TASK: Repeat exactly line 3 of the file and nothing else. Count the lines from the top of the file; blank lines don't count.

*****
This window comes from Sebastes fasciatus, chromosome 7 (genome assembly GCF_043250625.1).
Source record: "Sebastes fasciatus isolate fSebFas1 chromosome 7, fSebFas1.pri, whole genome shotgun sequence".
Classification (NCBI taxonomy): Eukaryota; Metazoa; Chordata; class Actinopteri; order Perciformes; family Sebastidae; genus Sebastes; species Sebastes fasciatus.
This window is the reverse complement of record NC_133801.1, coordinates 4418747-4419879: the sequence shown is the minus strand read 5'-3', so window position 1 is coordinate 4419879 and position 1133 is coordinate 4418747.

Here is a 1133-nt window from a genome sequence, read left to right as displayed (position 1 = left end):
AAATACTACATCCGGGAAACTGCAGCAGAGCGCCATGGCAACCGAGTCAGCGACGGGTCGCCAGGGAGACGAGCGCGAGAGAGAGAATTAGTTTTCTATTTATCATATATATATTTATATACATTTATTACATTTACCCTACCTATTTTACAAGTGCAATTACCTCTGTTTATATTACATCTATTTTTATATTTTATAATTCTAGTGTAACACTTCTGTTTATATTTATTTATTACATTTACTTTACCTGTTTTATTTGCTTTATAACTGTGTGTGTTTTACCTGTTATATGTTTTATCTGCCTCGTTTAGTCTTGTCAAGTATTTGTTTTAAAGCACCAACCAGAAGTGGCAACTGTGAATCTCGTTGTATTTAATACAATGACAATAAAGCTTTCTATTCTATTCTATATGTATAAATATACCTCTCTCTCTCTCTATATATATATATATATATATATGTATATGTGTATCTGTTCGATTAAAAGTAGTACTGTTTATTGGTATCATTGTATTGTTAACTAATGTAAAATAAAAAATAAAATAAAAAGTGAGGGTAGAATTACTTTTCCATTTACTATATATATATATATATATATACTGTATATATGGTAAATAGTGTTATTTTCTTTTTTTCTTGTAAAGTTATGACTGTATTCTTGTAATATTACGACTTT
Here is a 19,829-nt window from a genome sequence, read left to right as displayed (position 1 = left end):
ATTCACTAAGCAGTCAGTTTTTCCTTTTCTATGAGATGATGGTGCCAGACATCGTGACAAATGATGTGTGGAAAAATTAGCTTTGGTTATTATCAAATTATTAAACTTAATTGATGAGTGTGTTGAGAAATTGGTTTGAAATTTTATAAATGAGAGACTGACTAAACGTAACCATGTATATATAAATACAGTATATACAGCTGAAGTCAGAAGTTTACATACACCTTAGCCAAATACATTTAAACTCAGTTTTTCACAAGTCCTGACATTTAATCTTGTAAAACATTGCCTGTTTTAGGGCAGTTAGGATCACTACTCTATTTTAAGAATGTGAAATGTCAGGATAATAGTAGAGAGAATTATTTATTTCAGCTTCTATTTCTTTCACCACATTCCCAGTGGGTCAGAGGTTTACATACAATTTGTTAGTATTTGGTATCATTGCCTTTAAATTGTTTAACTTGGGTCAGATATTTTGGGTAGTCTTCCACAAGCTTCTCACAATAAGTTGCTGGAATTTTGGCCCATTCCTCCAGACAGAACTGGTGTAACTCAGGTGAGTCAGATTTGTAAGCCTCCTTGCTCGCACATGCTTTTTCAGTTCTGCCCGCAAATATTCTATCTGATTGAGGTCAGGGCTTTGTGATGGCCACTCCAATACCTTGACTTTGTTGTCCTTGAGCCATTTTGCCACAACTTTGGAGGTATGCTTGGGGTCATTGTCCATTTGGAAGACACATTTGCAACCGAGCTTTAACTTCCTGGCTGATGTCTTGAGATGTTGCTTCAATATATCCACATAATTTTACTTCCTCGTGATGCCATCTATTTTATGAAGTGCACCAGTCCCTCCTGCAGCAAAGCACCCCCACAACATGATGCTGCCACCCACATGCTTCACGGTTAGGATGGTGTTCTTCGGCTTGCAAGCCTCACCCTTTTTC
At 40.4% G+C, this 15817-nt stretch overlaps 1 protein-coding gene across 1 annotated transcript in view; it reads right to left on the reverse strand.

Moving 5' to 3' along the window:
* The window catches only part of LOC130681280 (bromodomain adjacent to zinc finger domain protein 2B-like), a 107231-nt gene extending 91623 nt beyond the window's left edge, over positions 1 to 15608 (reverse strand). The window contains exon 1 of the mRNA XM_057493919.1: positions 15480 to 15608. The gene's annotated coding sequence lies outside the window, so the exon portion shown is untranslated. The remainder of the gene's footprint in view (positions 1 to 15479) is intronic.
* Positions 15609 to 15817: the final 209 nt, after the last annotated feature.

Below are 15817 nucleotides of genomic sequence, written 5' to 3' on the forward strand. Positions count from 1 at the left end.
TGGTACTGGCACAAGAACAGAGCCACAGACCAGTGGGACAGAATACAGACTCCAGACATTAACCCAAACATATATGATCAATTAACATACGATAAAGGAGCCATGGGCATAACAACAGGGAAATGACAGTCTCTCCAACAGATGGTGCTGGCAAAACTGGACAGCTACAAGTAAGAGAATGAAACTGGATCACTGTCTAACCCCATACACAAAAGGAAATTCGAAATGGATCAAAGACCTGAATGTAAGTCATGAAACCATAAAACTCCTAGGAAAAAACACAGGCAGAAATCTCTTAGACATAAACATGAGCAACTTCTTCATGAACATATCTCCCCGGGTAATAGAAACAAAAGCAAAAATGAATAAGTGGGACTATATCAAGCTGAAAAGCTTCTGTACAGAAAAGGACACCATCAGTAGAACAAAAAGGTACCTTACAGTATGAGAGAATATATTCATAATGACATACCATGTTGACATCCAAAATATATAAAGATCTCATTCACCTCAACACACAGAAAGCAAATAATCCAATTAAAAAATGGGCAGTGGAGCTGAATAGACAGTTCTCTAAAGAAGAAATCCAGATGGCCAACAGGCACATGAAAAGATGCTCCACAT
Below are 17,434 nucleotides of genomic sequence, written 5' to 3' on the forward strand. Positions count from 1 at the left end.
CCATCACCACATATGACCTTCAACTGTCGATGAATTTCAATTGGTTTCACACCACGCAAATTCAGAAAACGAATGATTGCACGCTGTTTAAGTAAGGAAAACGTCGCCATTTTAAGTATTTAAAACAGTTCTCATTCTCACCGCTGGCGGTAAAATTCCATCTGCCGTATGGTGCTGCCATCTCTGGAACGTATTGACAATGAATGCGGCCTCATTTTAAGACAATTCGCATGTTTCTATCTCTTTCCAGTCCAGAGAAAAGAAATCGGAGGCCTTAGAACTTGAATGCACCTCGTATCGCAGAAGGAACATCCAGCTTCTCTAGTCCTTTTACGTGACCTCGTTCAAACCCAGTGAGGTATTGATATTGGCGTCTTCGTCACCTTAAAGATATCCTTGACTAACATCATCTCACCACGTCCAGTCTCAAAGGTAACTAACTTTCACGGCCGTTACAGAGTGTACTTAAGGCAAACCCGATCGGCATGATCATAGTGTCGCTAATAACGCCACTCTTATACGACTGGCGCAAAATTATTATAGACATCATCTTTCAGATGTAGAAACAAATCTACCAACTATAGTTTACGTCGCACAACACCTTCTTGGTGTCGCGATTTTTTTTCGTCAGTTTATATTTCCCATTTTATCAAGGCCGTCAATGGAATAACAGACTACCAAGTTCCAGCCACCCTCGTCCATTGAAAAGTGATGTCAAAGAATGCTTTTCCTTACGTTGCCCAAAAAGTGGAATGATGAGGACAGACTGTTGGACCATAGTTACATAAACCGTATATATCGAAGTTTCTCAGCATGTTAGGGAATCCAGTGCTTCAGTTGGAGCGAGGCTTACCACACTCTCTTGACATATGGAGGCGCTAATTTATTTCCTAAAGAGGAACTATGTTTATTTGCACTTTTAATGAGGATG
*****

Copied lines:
Classification (NCBI taxonomy): Eukaryota; Metazoa; Chordata; class Actinopteri; order Perciformes; family Sebastidae; genus Sebastes; species Sebastes fasciatus.